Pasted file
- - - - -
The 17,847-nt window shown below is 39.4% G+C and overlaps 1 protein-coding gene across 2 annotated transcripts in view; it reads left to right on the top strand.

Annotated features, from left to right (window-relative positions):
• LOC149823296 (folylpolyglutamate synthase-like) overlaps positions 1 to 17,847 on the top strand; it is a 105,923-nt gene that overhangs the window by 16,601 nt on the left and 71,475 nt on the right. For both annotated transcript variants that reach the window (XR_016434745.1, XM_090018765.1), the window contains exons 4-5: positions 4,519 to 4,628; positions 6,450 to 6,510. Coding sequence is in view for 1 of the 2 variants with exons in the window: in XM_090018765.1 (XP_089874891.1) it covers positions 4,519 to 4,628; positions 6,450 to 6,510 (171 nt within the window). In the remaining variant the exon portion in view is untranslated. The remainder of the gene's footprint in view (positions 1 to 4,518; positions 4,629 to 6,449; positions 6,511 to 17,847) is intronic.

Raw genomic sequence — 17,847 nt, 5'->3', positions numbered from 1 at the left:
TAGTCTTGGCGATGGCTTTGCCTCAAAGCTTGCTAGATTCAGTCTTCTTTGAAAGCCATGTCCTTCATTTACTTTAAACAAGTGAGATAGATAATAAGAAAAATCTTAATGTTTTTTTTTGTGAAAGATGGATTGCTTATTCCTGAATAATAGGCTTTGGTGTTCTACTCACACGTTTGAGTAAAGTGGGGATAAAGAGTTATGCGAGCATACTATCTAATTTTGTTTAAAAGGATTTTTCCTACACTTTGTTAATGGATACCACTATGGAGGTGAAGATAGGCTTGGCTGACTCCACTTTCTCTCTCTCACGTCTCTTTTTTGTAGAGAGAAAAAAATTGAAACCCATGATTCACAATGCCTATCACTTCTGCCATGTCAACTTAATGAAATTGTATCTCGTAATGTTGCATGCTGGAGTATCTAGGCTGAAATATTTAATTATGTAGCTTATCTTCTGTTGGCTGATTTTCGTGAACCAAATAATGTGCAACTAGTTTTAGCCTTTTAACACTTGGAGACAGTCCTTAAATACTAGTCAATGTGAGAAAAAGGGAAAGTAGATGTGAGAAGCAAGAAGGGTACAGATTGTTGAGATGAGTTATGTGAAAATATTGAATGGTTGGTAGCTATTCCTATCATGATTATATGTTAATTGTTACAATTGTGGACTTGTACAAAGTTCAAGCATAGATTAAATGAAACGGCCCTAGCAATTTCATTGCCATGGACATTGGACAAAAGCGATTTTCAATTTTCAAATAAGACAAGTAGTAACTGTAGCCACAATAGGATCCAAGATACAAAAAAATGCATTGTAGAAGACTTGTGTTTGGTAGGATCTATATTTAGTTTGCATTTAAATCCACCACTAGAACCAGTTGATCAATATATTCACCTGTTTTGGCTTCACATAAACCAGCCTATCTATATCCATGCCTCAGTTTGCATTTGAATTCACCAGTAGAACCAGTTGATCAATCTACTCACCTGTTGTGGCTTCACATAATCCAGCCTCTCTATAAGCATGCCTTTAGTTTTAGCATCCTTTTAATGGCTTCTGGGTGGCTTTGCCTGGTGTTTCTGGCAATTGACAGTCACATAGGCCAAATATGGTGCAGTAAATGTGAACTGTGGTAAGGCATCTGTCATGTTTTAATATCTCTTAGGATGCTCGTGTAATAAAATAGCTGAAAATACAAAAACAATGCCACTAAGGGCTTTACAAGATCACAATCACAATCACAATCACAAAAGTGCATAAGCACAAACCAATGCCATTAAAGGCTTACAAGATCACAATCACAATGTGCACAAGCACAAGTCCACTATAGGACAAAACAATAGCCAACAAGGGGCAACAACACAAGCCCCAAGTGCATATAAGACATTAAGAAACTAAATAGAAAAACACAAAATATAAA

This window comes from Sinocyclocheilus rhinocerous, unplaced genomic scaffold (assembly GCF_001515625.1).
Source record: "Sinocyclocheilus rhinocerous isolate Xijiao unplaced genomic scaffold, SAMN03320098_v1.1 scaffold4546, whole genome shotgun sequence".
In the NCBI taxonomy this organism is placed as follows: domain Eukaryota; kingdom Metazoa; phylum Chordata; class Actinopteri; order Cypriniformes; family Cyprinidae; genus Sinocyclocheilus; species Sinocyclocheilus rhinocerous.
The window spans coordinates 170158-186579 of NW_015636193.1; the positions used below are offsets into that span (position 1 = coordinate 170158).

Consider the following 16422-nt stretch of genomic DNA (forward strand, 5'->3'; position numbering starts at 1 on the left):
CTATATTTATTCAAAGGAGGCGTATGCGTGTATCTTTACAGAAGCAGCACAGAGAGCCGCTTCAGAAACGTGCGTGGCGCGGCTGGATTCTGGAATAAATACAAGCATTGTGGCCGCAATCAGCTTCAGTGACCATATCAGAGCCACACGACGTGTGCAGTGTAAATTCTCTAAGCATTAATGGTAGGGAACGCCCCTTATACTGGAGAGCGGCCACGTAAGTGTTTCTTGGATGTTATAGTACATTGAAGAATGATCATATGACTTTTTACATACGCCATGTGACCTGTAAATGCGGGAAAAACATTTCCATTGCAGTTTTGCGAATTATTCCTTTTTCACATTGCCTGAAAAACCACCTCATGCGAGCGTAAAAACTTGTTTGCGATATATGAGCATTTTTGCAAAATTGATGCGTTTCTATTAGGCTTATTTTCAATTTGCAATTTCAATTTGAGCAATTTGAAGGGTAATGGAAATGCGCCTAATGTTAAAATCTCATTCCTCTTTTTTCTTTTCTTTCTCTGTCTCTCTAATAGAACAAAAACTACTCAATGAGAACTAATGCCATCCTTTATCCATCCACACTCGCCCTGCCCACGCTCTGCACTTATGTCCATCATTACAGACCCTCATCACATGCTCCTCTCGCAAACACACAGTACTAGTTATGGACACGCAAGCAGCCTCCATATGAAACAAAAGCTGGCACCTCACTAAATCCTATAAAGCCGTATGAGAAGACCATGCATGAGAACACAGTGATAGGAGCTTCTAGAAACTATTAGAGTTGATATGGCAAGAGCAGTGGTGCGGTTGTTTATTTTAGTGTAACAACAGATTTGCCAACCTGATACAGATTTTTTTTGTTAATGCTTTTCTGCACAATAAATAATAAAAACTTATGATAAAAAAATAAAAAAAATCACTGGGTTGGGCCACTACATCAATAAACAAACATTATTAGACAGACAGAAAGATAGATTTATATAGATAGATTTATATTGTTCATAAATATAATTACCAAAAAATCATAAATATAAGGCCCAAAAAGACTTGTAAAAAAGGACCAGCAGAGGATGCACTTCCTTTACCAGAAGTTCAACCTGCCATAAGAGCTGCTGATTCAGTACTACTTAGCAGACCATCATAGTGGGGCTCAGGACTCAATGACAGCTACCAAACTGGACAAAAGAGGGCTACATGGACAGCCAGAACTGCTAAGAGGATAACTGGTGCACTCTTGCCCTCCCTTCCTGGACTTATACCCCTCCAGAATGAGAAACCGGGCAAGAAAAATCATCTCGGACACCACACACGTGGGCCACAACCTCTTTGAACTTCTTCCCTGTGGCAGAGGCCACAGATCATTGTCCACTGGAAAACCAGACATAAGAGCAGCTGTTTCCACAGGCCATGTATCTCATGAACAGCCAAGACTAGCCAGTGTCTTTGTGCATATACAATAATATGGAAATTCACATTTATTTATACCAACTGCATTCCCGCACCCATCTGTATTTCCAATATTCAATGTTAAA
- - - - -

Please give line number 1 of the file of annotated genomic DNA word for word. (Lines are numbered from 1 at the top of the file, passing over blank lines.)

The 17,847-nt window shown below is 39.4% G+C and overlaps 1 protein-coding gene across 2 annotated transcripts in view; it reads left to right on the top strand.